• SB 64 by Senator Jane Nelson relating to a policy on vaccine-preventable diseases for licensed child care facilities: On May 28, 2013, SB 64 was sent to the Governor for his signature.  SB 64 will require all licensed child care facilities to develop a policy for vaccine-preventable diseases for their employees. Historically, the March of Dimes has been centrally involved in vaccine issues. Vaccines are among the most effective means of preventing infectious diseases. Like health care workers, adults working in child care centers face an increased exposure to bacteria and viruses. Child care workers also can pose additional risks to a vulnerable child population. SB 64 will help protect the health of our children. The March of Dimes strongly advocated for SB 64 and wishes to thank Sen. Jane Nelson and Rep. John Zerwas for their leadership on this effort.

    • HB 15 by Rep. Lois Kolkhorst relating to level of care designations for hospitals that provide neonatal and maternal services: On May 20, 2013, HB 15 was sent to the Governor for his signature.  HB 15 will assign level of care designations to each Texas hospital based on the neonatal and maternal services provided at the hospital. It will also prohibit a hospital from receiving a level of care designation if it does not meet the minimum requirements for that level of care. Since 1976 the March of Dimes® has advocated for standard definitions of levels of neonatal care, and has recently supported the new definitions of levels of care issued by the American Academy of Pediatrics in 2012.  The March of Dimes strongly advocated for HB 15 and wishes to thank Rep. Lois Kolkhorst and Sen. Jane Nelson for their leadership on this effort.

    • HB 1605 by Rep. Sarah Davis relating to the establishment of a pilot program in Harris County to provide maternity care management to certain women enrolled in the Medicaid managed care program: On May 26, 2013, HB 1605 was sent to the Governor for his signature.  The goal of HB 1605 is to provide a comprehensive maternity care model to low income women in a non-emergency setting to promote healthy pregnancies and better birth outcomes for both the woman and child. The pilot will include obstetricians/gynecologists, primary care providers, physician assistants, certified nurse midwives, nurse practitioners and social workers.  The March of Dimes took the lead on getting HB 1605 passed and wishes to thank Rep. Sarah Davis and Sen. Joan Huffman for their leadership on this effort.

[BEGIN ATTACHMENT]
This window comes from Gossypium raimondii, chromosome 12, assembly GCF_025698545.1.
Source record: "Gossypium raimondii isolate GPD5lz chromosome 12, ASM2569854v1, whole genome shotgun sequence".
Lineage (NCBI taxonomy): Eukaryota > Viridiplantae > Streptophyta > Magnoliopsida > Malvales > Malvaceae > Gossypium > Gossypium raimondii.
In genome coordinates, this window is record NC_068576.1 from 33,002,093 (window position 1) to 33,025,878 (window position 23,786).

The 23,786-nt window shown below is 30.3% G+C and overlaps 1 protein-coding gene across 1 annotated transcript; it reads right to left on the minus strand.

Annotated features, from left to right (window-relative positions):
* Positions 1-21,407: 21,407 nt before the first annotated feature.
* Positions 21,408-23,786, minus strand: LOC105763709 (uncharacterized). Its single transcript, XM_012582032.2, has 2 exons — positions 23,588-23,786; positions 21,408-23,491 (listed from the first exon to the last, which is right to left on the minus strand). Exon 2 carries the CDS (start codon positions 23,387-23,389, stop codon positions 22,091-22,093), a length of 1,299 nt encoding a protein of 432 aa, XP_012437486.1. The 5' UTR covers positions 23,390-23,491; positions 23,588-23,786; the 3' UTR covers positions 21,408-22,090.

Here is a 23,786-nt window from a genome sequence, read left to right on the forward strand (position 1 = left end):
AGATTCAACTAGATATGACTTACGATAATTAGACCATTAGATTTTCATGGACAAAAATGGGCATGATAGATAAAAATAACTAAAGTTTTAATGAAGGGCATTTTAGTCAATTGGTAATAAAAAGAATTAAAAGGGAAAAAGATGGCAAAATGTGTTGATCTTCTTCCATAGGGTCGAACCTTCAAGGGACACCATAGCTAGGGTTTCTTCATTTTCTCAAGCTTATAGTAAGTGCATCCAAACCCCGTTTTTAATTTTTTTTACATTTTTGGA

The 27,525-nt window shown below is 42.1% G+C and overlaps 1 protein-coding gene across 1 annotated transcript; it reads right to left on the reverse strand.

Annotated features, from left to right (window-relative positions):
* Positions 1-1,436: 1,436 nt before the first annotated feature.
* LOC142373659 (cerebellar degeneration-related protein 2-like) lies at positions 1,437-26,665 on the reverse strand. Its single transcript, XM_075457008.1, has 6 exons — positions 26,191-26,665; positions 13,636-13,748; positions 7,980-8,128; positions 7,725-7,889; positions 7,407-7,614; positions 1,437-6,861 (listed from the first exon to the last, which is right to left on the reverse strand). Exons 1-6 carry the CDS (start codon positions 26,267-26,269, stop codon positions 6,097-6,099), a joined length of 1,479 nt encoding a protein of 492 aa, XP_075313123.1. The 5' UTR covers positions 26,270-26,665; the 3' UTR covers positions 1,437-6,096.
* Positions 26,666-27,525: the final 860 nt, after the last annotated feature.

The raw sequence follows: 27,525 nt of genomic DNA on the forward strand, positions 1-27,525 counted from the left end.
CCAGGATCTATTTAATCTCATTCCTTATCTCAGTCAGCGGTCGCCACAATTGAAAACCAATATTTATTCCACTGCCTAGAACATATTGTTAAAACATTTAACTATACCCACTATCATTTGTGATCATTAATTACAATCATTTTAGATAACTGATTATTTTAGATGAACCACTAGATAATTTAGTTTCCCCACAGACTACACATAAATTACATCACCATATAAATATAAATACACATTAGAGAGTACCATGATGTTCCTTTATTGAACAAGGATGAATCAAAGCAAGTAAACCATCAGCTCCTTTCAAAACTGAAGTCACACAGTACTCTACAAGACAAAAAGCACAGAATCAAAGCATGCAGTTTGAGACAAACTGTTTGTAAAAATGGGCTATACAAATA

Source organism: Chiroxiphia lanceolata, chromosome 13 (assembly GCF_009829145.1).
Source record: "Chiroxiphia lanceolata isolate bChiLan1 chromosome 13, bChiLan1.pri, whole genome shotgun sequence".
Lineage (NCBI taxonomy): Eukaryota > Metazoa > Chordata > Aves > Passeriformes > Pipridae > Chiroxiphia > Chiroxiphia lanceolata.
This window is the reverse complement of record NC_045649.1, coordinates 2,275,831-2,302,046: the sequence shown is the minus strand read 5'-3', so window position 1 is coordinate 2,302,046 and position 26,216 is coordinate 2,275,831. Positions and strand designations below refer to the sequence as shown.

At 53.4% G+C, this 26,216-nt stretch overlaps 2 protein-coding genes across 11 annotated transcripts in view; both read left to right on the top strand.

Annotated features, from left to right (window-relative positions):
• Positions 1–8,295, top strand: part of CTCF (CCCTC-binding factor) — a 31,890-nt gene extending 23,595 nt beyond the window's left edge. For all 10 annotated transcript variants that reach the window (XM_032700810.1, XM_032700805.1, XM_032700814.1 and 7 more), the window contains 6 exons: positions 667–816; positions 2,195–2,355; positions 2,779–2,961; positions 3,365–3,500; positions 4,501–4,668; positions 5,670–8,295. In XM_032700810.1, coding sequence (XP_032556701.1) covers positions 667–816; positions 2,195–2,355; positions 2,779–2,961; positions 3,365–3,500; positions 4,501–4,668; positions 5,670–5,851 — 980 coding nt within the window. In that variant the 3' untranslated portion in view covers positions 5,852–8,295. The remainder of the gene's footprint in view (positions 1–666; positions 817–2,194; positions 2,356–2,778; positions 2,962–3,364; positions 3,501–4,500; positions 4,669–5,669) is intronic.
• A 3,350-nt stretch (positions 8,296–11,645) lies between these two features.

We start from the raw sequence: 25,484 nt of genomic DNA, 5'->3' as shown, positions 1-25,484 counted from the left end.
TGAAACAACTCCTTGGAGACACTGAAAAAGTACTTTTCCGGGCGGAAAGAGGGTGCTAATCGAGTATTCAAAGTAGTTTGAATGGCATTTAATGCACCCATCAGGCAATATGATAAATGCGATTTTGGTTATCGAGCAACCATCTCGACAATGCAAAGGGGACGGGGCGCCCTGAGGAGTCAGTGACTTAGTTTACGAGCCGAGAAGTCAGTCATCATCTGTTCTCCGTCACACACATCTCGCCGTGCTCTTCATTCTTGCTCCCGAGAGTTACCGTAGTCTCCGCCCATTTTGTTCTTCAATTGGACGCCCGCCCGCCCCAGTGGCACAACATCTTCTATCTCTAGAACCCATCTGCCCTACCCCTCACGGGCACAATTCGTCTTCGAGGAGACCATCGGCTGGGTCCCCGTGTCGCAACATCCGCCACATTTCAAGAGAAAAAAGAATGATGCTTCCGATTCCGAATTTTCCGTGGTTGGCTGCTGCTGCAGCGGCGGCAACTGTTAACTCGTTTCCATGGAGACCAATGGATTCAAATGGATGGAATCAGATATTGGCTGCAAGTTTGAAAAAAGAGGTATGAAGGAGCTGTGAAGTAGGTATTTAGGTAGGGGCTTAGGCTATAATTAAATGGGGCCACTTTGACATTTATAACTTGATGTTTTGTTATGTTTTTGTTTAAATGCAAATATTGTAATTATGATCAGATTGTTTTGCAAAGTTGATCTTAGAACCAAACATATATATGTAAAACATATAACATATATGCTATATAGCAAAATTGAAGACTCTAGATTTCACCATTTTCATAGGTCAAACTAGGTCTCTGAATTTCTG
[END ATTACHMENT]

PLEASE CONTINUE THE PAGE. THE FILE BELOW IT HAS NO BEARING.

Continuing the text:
• SB 63 by Sen. Jane Nelson relating to consent to the immunization of certain children: On May 20, 2013, SB 63 was sent to the Governor for his signature.  More than 50,000 Texas teens give birth each year and these teen parents may consent to the vaccination of their children.  However, these teen parents currently are not allowed to consent to their own vaccinations.  This practice prevents these parents from providing the cocoon environment for their children that the Centers for Disease Control and Prevention recommends and it increases the infant’s risk of vaccine-preventable diseases.  SB 63 will allow these teen parents to provide a safe environment for their children, and it will help stop the spread of vaccine-preventable diseases.  The March of Dimes strongly advocated for SB 63 and wishes to thank Sen. Jane Nelson and Rep. J.D. Sheffield for their leadership on this effort.

    All in all the 83rd Texas Legislative Session was very successful for the March of Dimes.  We especially want to thank all of the legislators and their staff who worked tirelessly on behalf of Texas mothers and babies.  We also want to give a special thanks to you, our volunteers, who gave of your time to support our legislative efforts.

    Volunteer Opportunities

    • Sign up for the March of Dimes Advocacy Network to receive updates and action alerts related to our advocacy priorities. Click here to sign up to participate in the Texas Advocacy Network.

    Stay Informed

    CCHD Toolkit for Healthcare Providers

    CCHD Information for Families